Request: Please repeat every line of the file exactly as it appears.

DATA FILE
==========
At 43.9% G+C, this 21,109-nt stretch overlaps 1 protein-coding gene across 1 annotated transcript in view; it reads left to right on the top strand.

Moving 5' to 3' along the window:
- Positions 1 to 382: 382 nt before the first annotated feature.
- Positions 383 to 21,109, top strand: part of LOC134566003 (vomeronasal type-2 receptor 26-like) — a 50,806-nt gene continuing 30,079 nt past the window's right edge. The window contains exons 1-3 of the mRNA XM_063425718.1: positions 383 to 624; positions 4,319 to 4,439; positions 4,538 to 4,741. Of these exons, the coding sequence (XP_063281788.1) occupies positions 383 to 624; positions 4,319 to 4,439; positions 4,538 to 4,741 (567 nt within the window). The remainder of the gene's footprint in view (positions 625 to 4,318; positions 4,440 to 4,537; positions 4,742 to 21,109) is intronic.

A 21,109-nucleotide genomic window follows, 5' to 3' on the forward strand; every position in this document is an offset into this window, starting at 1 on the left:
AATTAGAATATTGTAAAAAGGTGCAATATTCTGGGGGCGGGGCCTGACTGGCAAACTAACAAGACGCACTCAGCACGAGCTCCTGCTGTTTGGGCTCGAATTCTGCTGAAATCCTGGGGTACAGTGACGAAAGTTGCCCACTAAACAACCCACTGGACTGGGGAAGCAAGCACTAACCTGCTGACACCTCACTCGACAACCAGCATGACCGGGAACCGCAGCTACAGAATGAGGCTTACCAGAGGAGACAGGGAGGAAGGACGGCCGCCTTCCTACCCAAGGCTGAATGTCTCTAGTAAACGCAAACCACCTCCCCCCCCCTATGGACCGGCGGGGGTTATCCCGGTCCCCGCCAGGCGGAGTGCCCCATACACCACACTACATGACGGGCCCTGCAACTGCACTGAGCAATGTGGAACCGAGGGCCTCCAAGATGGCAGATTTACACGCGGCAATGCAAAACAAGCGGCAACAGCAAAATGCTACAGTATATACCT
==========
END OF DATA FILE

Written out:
At 43.9% G+C, this 21,109-nt stretch overlaps 1 protein-coding gene across 1 annotated transcript in view; it reads left to right on the top strand.

Moving 5' to 3' along the window:
- Positions 1 to 382: 382 nt before the first annotated feature.
- Positions 383 to 21,109, top strand: part of LOC134566003 (vomeronasal type-2 receptor 26-like) — a 50,806-nt gene continuing 30,079 nt past the window's right edge. The window contains exons 1-3 of the mRNA XM_063425718.1: positions 383 to 624; positions 4,319 to 4,439; positions 4,538 to 4,741. Of these exons, the coding sequence (XP_063281788.1) occupies positions 383 to 624; positions 4,319 to 4,439; positions 4,538 to 4,741 (567 nt within the window). The remainder of the gene's footprint in view (positions 625 to 4,318; positions 4,440 to 4,537; positions 4,742 to 21,109) is intronic.

A 21,109-nucleotide genomic window follows, 5' to 3' on the forward strand; every position in this document is an offset into this window, starting at 1 on the left:
AATTAGAATATTGTAAAAAGGTGCAATATTCTGGGGGCGGGGCCTGACTGGCAAACTAACAAGACGCACTCAGCACGAGCTCCTGCTGTTTGGGCTCGAATTCTGCTGAAATCCTGGGGTACAGTGACGAAAGTTGCCCACTAAACAACCCACTGGACTGGGGAAGCAAGCACTAACCTGCTGACACCTCACTCGACAACCAGCATGACCGGGAACCGCAGCTACAGAATGAGGCTTACCAGAGGAGACAGGGAGGAAGGACGGCCGCCTTCCTACCCAAGGCTGAATGTCTCTAGTAAACGCAAACCACCTCCCCCCCCCTATGGACCGGCGGGGGTTATCCCGGTCCCCGCCAGGCGGAGTGCCCCATACACCACACTACATGACGGGCCCTGCAACTGCACTGAGCAATGTGGAACCGAGGGCCTCCAAGATGGCAGATTTACACGCGGCAATGCAAAACAAGCGGCAACAGCAAAATGCTACAGTATATACCT